Mixed Race Voices & Narratives

PIH Members CHAT Zoom 6th December 2022.

What does Mixed Race mean for you, for families, relationships and friendships?

Join us for this month’s CHAT Zoom on Tuesday 6th December 2022 7:00 – 8:30pm.

We’re into December already and you’ve just time to join us for the last CHAT Zoom of 2022. If you’re wondering where the past 2 years have gone download our Annual Report 2021 for one of them and have a read. This year has been the 50th Anniversary since the organisation was founded by Carol Kayira and there’s is a large amount of mixed social history contained within the Harmony newsletters that were first published in 1972 and the PIH Mixed Race Matters magazine that is currently published free for members.

Could you become a member and be part of our regular Making Mixed Race Matter CHATS and discussions? An annual subscription is just £12.00 and you can join in the monthly chats, receive free copies of our bi-annual magazine PIH Mixed Race Matters, the regular news bulletins and information, notifications of events plus the other benefits that come with being a member of the UK’s Mixed Race charity – People in Harmony. Making Mixed Race Matter!

Contact Us for membership queries, invites to CHAT Zooms and for details of the next meeting in January 2023!

Breaking Stereotypes With Data: A Report on Mixed Race Children and Families in the UK. Published by People in Harmony

‘Breaking Stereotypes with Data’ is the first of its kind to deliver robust academic research with nuanced guidance and care from a mixed race community organisation. This report shows a contemporary view of the lived experiences of mixed race people and families, and calls upon government, health services, local government, public services and other organisations to improve their services and practices for mixed race children and families.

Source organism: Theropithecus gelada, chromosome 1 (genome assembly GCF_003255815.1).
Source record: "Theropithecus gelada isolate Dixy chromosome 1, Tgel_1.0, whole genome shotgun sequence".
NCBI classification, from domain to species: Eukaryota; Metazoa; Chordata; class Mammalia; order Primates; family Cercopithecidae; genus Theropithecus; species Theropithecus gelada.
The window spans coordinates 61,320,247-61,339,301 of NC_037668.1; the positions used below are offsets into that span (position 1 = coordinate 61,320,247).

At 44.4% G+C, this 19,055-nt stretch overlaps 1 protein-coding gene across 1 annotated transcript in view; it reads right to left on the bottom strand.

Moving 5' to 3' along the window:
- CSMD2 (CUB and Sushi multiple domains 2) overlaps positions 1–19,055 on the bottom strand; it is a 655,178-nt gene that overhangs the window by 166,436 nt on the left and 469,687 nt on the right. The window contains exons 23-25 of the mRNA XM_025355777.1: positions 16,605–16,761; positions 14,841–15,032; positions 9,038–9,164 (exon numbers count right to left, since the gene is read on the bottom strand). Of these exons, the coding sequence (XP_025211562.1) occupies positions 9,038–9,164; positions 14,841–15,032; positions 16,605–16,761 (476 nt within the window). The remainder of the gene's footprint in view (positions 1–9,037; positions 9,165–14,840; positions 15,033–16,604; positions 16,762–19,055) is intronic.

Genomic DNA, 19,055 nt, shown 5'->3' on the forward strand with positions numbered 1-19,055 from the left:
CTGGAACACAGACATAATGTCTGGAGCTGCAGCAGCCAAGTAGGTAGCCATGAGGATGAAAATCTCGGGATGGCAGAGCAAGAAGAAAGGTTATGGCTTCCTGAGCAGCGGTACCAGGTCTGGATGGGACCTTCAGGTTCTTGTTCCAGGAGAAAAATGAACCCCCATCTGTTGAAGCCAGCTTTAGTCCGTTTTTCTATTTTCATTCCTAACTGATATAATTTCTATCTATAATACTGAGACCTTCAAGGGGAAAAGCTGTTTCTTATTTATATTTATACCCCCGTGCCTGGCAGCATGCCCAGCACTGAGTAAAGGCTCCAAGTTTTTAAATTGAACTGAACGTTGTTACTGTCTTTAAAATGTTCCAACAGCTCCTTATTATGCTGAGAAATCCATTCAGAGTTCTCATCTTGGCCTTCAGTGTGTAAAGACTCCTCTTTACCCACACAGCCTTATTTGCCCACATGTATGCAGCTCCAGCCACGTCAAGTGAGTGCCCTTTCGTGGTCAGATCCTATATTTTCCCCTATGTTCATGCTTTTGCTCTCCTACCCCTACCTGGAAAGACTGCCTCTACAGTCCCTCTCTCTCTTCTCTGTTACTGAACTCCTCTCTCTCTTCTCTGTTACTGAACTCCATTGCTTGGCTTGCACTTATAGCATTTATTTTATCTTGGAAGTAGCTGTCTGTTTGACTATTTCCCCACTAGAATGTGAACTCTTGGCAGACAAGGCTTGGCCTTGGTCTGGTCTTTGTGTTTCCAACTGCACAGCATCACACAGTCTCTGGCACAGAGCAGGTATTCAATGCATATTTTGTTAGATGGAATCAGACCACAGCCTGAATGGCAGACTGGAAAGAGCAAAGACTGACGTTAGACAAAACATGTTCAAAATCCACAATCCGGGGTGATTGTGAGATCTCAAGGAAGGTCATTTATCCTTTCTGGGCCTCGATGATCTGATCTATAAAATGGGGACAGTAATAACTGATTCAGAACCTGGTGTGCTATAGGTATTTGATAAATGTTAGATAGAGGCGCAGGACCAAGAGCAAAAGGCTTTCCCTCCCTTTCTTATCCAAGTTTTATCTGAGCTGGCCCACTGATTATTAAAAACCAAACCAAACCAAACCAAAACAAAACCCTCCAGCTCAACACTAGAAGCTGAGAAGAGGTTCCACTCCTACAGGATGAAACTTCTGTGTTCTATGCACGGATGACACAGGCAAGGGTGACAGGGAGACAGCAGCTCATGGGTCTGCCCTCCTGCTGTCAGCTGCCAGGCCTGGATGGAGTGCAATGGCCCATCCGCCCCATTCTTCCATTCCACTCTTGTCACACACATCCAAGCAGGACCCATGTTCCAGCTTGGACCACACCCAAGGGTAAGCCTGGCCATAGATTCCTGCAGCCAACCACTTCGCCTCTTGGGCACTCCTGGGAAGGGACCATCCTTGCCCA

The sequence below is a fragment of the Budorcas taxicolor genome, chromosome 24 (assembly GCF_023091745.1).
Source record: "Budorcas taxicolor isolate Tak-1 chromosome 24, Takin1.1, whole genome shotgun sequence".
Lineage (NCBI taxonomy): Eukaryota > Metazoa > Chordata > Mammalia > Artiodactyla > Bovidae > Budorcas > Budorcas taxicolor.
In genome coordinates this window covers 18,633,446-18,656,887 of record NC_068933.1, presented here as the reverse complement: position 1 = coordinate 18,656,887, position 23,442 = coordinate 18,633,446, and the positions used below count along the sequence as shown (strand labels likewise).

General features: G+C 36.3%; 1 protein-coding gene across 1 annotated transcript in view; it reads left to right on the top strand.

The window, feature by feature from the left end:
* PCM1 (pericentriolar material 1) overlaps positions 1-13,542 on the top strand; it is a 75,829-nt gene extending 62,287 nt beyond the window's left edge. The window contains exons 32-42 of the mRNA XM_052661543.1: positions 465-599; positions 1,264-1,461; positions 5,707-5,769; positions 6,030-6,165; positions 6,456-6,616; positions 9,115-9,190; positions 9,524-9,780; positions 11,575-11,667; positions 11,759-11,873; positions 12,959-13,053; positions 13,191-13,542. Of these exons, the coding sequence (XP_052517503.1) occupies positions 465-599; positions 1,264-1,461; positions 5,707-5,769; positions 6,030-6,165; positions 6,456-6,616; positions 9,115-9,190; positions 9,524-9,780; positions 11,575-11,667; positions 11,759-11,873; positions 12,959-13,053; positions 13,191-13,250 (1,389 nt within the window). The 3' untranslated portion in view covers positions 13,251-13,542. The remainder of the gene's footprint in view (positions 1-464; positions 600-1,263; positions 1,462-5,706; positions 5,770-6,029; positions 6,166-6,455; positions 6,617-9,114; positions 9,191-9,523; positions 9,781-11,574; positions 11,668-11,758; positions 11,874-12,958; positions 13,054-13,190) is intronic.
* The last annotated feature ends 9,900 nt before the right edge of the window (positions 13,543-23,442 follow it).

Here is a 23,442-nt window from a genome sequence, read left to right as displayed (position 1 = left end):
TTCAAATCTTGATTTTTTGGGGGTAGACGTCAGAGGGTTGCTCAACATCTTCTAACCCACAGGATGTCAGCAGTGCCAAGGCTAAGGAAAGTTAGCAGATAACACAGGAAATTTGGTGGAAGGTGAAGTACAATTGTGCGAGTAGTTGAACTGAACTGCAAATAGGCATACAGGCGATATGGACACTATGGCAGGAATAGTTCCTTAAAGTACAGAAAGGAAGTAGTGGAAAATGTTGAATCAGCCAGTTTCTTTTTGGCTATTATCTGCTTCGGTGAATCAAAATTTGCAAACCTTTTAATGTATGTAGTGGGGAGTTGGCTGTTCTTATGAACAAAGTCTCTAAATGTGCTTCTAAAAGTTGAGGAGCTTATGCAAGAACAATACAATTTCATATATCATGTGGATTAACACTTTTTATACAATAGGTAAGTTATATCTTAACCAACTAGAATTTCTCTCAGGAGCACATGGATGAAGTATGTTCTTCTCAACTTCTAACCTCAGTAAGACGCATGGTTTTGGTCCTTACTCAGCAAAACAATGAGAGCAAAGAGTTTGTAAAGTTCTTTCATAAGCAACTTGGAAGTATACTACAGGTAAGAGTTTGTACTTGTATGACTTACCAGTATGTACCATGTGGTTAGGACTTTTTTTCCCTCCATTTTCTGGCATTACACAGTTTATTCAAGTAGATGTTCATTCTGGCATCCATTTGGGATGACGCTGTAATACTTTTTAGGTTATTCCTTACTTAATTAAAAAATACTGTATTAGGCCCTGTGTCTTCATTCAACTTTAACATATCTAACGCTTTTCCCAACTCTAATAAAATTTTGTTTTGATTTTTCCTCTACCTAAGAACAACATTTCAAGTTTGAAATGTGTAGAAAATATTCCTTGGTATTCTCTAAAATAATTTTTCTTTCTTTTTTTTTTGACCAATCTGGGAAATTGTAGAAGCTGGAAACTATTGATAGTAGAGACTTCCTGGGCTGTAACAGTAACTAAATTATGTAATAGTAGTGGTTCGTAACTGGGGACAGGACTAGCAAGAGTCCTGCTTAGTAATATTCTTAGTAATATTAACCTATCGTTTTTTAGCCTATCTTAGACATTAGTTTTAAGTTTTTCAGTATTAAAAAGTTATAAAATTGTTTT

The results confront and disprove any lingering negative stereotypes of mixed race children and families. Previous social research and the new interviews show us that negative perceptions still exist and have a measure of impact on mixed race families. Yet analysis of these data show that there is no basis to these stereotypes, specifically that mixed race children are ‘mixed up’, or that parents of mixed race children place them at a disadvantage.

Therefore, the report is ‘breaking stereotypes with data’, concluding that the lives of mixed race children and families are far more complex than stereotypes would have us believe.